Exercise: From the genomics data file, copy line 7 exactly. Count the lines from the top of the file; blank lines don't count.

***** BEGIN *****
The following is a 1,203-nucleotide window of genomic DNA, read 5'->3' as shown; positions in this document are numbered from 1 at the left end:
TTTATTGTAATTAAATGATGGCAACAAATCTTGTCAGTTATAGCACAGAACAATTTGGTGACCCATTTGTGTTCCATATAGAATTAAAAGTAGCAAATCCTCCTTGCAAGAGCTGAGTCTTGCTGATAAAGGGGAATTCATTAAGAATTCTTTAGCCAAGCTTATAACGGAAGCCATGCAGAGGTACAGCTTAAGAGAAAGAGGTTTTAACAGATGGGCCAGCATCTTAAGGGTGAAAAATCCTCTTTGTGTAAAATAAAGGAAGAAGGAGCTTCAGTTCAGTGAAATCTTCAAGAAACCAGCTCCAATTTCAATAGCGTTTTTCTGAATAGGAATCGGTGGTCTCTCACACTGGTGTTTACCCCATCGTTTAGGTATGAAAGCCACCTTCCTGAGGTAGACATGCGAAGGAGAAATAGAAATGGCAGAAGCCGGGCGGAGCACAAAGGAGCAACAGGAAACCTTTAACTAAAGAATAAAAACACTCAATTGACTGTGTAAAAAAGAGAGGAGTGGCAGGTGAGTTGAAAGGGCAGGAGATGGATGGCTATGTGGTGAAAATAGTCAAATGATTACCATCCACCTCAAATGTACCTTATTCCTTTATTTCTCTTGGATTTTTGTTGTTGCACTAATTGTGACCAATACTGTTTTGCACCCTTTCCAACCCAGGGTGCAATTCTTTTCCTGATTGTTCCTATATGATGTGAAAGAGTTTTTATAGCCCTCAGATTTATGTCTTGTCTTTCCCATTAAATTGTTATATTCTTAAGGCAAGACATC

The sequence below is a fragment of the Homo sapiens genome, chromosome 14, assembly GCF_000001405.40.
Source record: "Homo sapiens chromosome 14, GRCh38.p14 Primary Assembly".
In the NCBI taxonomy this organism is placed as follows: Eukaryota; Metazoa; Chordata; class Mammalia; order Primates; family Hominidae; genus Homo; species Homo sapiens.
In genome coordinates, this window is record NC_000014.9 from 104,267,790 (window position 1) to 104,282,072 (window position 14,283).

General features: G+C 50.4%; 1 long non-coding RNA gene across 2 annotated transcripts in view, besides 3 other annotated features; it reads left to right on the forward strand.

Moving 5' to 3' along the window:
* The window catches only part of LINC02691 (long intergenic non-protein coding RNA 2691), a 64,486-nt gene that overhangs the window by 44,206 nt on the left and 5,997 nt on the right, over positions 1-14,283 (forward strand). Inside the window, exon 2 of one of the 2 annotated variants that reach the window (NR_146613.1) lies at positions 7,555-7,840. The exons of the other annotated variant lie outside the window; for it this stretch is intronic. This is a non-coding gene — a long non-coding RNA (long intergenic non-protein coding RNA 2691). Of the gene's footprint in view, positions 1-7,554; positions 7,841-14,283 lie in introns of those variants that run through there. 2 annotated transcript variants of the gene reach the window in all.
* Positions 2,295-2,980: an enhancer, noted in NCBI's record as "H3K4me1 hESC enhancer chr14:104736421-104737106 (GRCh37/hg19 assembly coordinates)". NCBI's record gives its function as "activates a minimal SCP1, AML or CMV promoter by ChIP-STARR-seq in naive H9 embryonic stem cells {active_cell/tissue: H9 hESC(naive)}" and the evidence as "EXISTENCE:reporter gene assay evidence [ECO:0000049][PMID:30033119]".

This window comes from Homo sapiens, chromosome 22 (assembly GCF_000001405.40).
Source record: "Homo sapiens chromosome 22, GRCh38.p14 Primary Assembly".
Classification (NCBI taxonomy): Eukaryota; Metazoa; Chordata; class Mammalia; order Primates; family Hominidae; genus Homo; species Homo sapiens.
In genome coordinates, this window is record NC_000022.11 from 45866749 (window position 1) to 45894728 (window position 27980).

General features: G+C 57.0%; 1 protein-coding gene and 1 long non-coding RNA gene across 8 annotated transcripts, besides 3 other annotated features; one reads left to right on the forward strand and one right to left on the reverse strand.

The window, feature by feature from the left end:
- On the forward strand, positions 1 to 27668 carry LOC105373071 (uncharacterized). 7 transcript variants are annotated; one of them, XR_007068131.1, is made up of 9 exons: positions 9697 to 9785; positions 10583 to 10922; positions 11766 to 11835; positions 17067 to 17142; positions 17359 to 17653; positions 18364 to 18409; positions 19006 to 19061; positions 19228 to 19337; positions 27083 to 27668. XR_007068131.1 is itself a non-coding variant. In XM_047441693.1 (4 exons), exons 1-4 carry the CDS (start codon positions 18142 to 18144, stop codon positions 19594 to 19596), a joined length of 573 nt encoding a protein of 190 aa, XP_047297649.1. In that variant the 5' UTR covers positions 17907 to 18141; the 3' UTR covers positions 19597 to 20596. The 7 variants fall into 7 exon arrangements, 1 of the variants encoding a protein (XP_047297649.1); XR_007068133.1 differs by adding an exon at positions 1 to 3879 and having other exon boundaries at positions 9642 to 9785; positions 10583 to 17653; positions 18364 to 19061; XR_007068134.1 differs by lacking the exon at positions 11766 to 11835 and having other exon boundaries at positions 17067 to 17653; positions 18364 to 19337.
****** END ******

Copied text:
General features: G+C 50.4%; 1 long non-coding RNA gene across 2 annotated transcripts in view, besides 3 other annotated features; it reads left to right on the forward strand.